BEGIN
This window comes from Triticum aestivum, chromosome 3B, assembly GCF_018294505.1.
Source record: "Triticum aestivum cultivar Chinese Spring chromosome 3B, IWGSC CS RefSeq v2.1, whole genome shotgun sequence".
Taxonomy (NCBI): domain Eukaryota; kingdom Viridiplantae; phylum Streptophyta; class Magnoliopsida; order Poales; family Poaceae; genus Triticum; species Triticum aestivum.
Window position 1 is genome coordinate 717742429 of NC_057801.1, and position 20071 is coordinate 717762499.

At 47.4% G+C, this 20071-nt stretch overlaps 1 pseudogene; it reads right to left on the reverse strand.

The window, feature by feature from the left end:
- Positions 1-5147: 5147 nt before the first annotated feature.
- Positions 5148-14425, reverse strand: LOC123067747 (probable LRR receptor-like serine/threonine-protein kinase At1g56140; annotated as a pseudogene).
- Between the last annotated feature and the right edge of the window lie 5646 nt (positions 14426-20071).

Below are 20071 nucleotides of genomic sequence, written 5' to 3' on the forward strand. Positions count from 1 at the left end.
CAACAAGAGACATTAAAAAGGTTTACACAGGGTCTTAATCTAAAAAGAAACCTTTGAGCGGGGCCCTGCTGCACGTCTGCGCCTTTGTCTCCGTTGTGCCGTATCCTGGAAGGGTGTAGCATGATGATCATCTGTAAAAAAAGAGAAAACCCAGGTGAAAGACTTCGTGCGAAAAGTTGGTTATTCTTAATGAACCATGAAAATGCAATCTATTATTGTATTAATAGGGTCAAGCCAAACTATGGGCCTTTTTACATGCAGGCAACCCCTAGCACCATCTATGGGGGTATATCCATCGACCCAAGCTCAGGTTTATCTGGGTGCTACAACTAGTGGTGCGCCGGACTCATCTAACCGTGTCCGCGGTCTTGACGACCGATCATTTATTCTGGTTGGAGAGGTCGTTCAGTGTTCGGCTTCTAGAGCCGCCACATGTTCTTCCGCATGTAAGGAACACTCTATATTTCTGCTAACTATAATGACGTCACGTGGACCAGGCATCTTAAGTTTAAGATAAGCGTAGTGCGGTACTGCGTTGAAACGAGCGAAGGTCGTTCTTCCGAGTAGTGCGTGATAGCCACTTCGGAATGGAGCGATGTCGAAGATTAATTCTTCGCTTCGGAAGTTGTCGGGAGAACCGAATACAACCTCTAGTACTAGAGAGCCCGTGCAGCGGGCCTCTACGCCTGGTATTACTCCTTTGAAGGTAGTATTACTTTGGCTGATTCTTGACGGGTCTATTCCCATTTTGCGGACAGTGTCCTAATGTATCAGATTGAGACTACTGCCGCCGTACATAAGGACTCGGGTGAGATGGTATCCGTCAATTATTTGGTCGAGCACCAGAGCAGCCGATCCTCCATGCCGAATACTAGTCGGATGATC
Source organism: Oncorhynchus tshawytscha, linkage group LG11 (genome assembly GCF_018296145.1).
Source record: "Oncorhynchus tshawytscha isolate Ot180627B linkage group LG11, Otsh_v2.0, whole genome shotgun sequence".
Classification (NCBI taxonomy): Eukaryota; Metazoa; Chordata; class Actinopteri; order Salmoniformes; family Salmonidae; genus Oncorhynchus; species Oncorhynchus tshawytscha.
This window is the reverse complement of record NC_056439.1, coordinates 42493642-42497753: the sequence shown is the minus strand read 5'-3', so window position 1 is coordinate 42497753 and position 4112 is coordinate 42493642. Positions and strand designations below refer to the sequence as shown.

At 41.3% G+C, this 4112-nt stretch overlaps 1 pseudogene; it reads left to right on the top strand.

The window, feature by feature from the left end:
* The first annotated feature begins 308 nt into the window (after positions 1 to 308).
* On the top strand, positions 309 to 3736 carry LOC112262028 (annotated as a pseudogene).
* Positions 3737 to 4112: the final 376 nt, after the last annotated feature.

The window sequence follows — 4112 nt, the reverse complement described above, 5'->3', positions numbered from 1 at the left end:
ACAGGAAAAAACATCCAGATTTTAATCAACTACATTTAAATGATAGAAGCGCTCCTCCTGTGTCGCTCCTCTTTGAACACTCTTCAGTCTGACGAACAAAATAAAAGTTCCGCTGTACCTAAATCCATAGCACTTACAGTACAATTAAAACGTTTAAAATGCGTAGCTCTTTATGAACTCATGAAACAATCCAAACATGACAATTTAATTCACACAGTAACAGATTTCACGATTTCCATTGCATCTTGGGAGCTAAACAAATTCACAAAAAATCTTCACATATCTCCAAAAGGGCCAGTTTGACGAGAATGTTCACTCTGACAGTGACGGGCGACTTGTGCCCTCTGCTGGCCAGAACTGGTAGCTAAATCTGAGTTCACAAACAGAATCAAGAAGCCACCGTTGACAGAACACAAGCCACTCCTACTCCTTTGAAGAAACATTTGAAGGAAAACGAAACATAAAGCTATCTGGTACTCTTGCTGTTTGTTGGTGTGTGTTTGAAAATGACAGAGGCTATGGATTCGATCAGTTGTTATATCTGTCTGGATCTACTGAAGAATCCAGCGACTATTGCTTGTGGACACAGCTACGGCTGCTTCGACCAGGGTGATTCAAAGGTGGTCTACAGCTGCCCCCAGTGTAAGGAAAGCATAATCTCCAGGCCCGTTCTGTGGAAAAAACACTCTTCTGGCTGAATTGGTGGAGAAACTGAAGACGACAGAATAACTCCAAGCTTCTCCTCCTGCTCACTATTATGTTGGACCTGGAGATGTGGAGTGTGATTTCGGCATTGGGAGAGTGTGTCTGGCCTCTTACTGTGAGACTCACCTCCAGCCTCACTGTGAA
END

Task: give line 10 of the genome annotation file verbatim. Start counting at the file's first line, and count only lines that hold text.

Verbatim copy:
Below are 20071 nucleotides of genomic sequence, written 5' to 3' on the forward strand. Positions count from 1 at the left end.